By Mary Young, livestock nutritionist, SAC Consulting

Late summer the quantity and nutritional quality of grass begins to decline. Animal growth rate can start to decline on a grass only system (particularly if being set stocked), therefore, some supplementation may be necessary in order to maintain animal performance.

However, there is a careful balance as too much concentrate can cause animals to substitute this for grass, causing little improvement to performance. Be careful not to fall into the trap of using concentrates as a substitute for good grassland management.

The target sward height for growing/finishing cattle between August – September is 7-8cm on a set-stocked system. On a rotational grazing system, you should aim to have the cattle in at 10-15cm and out at 7-8cm. Monitoring sward heights is the key to ensuring there is sufficient grass and if there isn’t then adding concentrates may be worthwhile. On a well-managed system where grass is plentiful, store cattle can achieve at least 0.8kg/day, without supplementation.

Where grass supply is limited in autumn or during a dry spell, supplementing with concentrates should start at a low rate and built up to 2-3 kg depending on your growth targets. For finishing cattle that are gaining upwards of 1kg/day they will need supplemented now, in this scenario you may also want to consider finishing cattle inside. Another option if ground conditions are favourable is to introduce an ad lib hopper outside, on this kind of specialised system introduce feed slowly and make sure cattle are not introduced on an empty belly as they may gorge on feed resulting in acidosis. Care should be taken to balance the cereals with protein and minerals and starting with a digestible fibre feed (e.g. soya hulls or sugar beet pulp) will make it safer as cattle transition onto a high cereal-based ration. Having a ring feeder full of straw available is also advisable particularly if grass is poor or in wet weather. If you are unsure contact your nutritionist to look at the options available.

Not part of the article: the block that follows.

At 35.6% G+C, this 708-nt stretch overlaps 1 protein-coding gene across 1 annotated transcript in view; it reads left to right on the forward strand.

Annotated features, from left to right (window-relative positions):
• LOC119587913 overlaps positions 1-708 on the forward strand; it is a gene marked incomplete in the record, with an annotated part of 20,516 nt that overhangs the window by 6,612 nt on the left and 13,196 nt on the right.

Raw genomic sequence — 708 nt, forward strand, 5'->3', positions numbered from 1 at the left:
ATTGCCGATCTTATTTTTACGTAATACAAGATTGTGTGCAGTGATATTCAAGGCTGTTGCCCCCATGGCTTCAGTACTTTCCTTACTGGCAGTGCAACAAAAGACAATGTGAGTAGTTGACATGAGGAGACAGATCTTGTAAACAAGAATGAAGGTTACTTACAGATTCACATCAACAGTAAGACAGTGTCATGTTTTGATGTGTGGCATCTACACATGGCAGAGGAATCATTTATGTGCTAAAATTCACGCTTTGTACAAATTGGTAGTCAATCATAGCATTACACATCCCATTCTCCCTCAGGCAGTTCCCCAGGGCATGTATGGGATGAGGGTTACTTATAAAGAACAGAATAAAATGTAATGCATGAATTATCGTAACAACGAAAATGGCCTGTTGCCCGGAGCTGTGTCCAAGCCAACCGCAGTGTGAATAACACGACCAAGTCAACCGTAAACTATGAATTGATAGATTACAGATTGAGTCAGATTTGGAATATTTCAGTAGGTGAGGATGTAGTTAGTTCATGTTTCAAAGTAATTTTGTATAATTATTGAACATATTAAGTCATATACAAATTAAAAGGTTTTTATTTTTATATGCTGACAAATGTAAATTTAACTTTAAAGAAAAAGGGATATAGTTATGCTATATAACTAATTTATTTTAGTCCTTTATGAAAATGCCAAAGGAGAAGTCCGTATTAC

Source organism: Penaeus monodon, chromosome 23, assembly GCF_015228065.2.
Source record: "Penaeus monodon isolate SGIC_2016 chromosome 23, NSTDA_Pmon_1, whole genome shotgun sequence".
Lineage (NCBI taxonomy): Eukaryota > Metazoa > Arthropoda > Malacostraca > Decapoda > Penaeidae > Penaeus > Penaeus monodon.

The concentrate should complement the grass and be high in energy and moderate for protein (13-14% fresh weight). If grass is plentiful then concentrate can supplemented at 0.5kg per 100kg liveweight but where grass supply in the autumn becomes poorer you may need to increase the level of supplementation to 1kg per 100kg liveweight. If higher levels are required, then housing stock may be a better option. You may find that native breeds, especially heifers can be finished on grass alone. However, they can still benefit from cereals such as barley in late summer as quantity of grass starts to decline.

There is no one size fits all option to maintaining cattle performance on grass, it depends on your system, the type of cattle, target growth rates and the growing season and grass available. Monitoring the grass in front of stock whether by using a plate meter, sward stick or welly boot is a vital management tool to let you plan and make decisions on how best to keep cattle thriving. Concentrates can be used as a tool to boost performance and production, but nothing beats good grassland management.

Mary Young, Livestock Nutritionist, SAC Consulting